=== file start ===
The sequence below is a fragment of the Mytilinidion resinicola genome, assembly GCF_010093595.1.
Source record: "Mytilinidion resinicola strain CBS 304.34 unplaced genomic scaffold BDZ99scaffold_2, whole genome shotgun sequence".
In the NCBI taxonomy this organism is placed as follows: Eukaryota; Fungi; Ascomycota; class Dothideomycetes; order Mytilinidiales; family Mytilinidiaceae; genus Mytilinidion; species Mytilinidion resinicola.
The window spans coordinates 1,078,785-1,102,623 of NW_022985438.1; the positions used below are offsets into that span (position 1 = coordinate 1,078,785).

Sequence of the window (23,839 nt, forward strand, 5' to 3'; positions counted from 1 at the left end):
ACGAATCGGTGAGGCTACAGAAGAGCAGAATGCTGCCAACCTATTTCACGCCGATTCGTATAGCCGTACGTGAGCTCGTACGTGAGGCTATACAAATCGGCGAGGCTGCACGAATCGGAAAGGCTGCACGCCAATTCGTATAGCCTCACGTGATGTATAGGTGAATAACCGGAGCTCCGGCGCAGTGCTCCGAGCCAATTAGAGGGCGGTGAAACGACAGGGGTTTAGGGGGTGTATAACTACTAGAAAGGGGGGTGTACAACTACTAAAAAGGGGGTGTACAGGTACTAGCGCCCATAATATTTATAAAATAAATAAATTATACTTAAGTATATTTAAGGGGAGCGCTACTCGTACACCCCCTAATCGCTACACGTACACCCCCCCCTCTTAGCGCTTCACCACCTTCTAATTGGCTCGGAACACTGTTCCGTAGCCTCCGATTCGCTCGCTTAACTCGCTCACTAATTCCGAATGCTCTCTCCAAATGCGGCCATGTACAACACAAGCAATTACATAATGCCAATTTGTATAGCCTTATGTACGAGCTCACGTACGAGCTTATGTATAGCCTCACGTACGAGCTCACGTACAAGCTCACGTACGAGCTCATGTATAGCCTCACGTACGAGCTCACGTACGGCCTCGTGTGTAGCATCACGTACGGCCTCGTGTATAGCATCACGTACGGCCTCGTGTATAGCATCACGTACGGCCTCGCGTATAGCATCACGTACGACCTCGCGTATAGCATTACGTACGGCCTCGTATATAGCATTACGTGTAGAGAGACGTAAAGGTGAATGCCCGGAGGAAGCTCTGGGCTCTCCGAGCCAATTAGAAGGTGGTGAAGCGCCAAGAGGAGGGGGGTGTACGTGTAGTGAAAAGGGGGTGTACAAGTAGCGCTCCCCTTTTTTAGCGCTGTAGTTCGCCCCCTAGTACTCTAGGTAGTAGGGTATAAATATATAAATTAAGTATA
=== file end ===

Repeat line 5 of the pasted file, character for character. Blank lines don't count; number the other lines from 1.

Sequence of the window (23,839 nt, forward strand, 5' to 3'; positions counted from 1 at the left end):